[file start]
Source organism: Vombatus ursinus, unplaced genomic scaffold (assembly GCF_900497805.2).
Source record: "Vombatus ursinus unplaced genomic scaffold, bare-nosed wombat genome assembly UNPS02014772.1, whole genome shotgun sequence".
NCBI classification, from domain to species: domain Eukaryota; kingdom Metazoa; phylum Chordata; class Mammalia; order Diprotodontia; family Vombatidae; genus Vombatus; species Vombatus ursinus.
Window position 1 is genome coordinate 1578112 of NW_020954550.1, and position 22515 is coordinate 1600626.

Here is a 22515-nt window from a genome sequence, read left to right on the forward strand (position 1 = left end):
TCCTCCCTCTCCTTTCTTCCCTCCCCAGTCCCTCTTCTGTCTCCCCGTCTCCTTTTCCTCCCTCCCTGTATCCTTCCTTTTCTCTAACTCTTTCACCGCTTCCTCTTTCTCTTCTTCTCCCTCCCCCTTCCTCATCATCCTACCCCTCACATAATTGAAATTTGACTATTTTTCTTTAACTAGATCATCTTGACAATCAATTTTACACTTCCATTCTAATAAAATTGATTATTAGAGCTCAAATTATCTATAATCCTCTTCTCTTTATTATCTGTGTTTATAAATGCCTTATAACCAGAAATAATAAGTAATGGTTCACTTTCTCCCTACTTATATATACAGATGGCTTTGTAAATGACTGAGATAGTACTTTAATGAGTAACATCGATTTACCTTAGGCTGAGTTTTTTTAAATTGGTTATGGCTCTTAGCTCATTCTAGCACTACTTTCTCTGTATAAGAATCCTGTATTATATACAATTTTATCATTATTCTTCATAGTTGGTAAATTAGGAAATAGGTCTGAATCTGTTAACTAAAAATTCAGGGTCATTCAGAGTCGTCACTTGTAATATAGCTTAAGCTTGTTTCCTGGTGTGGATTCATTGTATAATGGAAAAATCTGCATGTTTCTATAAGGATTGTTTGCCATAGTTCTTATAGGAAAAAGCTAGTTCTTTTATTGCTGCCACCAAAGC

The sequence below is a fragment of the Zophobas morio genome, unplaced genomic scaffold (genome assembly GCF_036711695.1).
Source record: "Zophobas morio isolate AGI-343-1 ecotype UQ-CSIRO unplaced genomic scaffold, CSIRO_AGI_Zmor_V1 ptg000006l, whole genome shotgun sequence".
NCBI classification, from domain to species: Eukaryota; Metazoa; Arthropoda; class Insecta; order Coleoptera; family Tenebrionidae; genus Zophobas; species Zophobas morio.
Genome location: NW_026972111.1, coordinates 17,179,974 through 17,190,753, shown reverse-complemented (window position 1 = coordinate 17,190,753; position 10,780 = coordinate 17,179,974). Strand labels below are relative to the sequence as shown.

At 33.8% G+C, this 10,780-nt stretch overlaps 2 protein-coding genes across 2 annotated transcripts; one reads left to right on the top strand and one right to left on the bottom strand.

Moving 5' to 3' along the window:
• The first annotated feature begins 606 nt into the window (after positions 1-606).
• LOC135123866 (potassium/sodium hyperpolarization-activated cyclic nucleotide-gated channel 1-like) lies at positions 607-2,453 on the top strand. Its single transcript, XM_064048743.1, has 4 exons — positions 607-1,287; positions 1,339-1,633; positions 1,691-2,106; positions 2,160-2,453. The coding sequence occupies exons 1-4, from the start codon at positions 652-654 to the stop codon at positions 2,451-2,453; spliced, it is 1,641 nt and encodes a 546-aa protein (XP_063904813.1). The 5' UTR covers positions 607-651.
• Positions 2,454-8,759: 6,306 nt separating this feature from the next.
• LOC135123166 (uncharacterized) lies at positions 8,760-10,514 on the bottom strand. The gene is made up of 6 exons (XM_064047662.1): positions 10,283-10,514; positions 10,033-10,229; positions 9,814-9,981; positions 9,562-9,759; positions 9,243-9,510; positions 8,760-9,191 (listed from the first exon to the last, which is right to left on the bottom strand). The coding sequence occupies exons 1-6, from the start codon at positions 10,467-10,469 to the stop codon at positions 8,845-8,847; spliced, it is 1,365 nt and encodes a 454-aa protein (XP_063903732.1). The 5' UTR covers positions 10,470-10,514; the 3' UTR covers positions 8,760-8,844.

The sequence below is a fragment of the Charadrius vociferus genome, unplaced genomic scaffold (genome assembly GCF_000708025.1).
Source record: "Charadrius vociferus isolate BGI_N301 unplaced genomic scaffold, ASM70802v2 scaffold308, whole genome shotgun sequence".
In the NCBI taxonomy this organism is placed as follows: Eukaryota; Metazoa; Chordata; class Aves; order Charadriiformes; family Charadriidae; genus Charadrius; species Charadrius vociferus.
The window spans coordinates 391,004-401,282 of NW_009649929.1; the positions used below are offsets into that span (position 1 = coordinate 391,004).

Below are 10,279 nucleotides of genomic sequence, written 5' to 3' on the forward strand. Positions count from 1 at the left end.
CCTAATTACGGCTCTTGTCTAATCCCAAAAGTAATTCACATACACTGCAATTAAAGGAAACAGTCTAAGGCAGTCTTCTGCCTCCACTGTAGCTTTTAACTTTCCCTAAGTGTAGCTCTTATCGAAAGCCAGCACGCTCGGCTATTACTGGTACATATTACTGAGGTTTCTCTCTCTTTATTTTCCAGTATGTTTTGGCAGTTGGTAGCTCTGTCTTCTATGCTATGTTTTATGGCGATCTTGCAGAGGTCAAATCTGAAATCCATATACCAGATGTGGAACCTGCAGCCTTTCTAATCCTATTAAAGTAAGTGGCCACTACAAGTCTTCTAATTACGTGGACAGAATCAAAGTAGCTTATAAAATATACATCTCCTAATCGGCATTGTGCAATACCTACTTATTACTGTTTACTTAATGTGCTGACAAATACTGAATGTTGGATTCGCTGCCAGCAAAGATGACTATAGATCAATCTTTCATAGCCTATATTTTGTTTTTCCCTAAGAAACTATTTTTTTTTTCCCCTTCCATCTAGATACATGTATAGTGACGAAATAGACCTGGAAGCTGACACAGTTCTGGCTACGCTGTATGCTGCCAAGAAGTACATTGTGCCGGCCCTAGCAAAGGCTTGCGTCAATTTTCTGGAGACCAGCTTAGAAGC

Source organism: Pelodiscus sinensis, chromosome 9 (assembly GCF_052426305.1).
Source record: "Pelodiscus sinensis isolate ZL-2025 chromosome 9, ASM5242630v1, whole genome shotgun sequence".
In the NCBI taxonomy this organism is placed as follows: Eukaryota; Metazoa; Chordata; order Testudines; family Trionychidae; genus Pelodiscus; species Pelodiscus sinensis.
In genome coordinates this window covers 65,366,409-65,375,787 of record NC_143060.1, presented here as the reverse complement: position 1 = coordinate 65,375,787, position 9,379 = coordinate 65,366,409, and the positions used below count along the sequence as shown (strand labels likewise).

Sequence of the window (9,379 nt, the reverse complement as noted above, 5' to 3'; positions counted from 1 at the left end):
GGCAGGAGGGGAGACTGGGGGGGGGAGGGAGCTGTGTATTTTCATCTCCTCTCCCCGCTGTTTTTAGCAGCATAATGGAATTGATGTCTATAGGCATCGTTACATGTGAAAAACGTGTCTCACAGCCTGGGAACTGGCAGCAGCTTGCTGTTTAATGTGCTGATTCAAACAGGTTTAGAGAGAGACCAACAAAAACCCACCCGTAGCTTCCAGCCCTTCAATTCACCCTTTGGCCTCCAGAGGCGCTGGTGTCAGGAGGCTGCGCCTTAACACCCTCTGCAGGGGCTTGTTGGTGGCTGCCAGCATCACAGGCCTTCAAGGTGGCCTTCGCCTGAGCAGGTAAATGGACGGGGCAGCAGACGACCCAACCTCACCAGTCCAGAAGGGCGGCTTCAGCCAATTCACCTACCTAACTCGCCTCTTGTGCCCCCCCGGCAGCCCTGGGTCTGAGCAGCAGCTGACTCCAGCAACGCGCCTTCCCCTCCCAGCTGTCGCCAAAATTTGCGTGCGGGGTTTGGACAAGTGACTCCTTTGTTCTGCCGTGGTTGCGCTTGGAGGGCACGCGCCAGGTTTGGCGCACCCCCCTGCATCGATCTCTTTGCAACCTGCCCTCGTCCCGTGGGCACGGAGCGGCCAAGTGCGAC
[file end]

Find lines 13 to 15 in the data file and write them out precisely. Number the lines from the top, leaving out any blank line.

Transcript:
• The first annotated feature begins 606 nt into the window (after positions 1-606).
• LOC135123866 (potassium/sodium hyperpolarization-activated cyclic nucleotide-gated channel 1-like) lies at positions 607-2,453 on the top strand. Its single transcript, XM_064048743.1, has 4 exons — positions 607-1,287; positions 1,339-1,633; positions 1,691-2,106; positions 2,160-2,453. The coding sequence occupies exons 1-4, from the start codon at positions 652-654 to the stop codon at positions 2,451-2,453; spliced, it is 1,641 nt and encodes a 546-aa protein (XP_063904813.1). The 5' UTR covers positions 607-651.
• Positions 2,454-8,759: 6,306 nt separating this feature from the next.